Thirty-five years ago, however, the general public were not exposed to such footage. They could not tune into prime time TV and follow a criminal tale from start to finish. Which is why when filmmakers brought together archive footage of homicides caught on camera when they filmed their own footage of criminal activity, police response and the cruel impacts of homicide on all those involved, this was a ground-breaking piece of film. A film called The Killing Of America.
Now, on 31 October 2016, the first ever UK Blu-ray release of The Killing of America will be available including special bonus material followed by a DVD version.
The Killing of America is a film which lays bare the brutality of murder. Comprised of rarely seen archive footage of some of the most shocking crimes within American history, it is a film which drives the concerns over increasing murder rates into the public realm.
Described as a “graphic and provocative examination of America’s history, complete with senseless violence, mass shootings and cold-blooded murder.” in its recent press release from Aim Publicity, it shows murder for what it is.
A senseless and devastating act from one human being to another, and when such an act is caught on camera it is difficult to ignore. When first broadcast in 1981 the reaction to The Killing of America was mixed and it was controversial, bearing in mind at that time footage of crime scenes, murders and hostage situations were not as available as they are today through true crime documentaries and investigative films.
What is especially interesting about this film is its use of archive footage mixed with live filming. Directors were interested in “extreme versions of homicide” leading them to serial killers and an interview with Ed Kemper. Kemper agreed to be interviewed from prison by film director Leonard Schrader. “I’ve killed you” Kemper told him. “I’ve killed everybody I’ve ever met in my mind”.
They followed the Los Angeles Police Department to capture violence on the streets and the immediate police response. They filmed within the coroner’s office capturing autopsies. They spent time with homicide detectives, following what they do day after day and tried to understand the damage of homicide, the realities of it and how it impacts people, as well as take a personal look at those who cause it.
The Killing Of America: “Provocative and Disturbing”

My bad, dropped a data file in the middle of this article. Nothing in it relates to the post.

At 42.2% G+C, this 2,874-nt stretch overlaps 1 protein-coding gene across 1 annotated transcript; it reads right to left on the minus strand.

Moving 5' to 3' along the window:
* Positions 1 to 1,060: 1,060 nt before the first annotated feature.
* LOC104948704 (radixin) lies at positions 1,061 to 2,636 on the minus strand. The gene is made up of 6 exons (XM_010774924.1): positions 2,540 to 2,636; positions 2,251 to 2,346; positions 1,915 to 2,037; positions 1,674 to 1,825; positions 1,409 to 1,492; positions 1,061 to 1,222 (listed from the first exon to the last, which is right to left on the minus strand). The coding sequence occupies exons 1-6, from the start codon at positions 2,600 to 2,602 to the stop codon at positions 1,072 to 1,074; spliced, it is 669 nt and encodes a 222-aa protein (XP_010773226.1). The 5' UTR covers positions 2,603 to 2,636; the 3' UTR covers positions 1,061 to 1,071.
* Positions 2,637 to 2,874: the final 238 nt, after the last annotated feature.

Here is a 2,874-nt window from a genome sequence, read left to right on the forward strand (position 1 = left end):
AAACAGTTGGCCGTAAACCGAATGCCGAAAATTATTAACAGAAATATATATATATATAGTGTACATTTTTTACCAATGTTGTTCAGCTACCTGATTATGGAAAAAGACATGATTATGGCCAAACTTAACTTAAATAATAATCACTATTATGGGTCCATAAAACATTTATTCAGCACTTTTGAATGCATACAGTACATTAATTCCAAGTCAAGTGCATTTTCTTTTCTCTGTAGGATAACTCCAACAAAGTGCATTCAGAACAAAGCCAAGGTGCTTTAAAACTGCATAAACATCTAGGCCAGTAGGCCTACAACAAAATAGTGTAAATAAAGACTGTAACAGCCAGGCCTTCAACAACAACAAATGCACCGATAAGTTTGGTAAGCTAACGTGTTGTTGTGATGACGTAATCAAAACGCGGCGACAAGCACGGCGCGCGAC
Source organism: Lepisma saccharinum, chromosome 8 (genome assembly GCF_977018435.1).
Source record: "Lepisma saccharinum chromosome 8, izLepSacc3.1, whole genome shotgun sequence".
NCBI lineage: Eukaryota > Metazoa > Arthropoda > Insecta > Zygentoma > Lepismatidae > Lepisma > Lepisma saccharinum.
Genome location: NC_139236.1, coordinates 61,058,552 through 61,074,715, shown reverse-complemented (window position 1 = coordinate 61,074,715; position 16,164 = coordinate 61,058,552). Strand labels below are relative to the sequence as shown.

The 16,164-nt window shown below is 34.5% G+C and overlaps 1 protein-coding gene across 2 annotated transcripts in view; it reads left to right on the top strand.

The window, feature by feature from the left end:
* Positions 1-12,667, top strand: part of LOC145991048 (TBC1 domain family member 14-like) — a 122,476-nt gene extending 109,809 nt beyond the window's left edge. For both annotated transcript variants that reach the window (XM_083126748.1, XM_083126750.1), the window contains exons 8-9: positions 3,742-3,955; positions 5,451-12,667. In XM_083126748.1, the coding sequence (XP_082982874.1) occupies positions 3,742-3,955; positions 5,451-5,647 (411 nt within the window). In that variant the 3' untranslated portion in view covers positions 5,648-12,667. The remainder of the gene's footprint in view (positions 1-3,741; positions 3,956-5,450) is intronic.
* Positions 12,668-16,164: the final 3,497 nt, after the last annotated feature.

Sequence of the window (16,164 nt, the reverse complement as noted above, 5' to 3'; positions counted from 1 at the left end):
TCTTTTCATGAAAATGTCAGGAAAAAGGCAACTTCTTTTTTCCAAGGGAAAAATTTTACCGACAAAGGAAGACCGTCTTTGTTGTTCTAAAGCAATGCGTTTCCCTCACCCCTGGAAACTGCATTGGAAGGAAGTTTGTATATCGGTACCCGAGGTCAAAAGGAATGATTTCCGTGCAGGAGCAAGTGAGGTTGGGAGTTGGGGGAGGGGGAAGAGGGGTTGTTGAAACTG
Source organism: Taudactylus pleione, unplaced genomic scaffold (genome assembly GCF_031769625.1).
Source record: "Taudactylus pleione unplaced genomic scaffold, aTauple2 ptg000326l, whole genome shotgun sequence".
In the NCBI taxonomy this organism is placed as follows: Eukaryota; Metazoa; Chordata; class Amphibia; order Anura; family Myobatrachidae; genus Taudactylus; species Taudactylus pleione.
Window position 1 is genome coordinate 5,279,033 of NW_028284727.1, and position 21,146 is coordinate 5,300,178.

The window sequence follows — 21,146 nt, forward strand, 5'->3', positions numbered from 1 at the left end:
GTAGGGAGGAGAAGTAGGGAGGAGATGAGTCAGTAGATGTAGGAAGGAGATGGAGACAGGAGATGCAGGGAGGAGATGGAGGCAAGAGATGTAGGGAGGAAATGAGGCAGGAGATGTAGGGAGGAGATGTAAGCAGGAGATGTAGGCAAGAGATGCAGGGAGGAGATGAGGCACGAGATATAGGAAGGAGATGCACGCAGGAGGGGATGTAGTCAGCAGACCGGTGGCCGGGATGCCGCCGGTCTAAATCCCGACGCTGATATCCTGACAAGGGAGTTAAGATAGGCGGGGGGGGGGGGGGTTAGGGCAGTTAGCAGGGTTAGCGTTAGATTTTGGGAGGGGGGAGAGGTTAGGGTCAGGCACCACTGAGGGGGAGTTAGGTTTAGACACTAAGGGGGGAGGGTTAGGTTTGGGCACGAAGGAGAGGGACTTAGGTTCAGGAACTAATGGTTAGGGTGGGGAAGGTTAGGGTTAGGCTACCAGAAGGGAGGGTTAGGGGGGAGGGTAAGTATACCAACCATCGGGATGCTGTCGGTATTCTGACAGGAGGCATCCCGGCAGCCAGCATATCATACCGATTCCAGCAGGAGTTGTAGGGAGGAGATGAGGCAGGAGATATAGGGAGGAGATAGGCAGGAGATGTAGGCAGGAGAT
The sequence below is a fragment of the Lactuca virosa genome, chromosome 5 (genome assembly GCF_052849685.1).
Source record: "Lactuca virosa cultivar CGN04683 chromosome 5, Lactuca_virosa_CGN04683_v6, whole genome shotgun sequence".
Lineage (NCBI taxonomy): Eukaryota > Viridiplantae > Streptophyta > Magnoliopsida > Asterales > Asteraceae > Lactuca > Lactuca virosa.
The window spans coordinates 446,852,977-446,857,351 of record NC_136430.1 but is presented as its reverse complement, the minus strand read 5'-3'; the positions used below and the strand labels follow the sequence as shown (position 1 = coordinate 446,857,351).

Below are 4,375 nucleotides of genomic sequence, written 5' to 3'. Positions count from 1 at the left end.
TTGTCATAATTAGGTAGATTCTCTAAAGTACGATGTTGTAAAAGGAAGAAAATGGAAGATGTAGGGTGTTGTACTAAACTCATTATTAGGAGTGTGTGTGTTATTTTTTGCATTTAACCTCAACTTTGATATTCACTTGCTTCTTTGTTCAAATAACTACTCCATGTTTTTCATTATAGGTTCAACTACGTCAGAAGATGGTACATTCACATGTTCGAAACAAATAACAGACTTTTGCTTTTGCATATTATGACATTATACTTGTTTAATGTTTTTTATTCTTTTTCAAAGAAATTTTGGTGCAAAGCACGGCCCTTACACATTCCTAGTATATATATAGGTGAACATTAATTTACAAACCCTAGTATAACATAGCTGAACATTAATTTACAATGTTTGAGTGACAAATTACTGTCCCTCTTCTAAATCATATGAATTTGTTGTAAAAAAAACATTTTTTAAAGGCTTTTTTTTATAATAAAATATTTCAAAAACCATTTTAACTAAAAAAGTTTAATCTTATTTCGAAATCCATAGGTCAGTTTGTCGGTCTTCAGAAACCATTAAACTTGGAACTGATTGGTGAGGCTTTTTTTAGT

In the 1980’s in both the UK and the US, there were concerns over the level of violence spreading across America, the rising homicide rate and the random mass shootings that were taking place. Gun violence was an issue under the spotlight and just as it is today, the number and availability of guns within the United States were particularly worrisome. Over 35 years later this film is being released and distributed to the wider public for the first time and the content and message behind it is still as relevant.
“The Killing of America lays bare the tragic and brutal history of one of the most powerful nations in the world.” – Aim Publicity
Today’s figures suggest the
In 1977 Richard Hall was taken hostage from his mortgage company in Indiana. The gunman marches him down Indianapolis streets holding a shotgun to Hill’s head in full view of passers-by. Terrifying scenes of Hall being forced to walk, police unsure whether to try and shoot or not, audio of their questions to each other picked up by the camera’s microphones. The gunman’s rantings are also picked up while Hall looks on desperately.
Bartender Tony Kiritsis is angry with Richard Hall for not accepting his loan application. Hall is held for three long days, constantly “paraded before reporters” while Kiritsis shouts out his demands. He is surrounded by police and reporters who are powerless to intervene with the risk to his life being too high. Kiritsis finally releases Hall and gives himself up to police. He was acquitted of all criminal charges and confined to a mental hospital.
Serial killer, Ted Bundy’s trial is also featured in the Killing of America, including his attempts to represent himself and argue towards his freedom. The damning testimony of his three surviving witnesses and his reactions to the realization that the evidence against him was too great.
While in our modern-day world of cable TV and YouTube, this footage may not be as shocking as it was to those watching in 1981, The Killing of America is a dramatic film and one which, without doubt, leaves a lasting impression.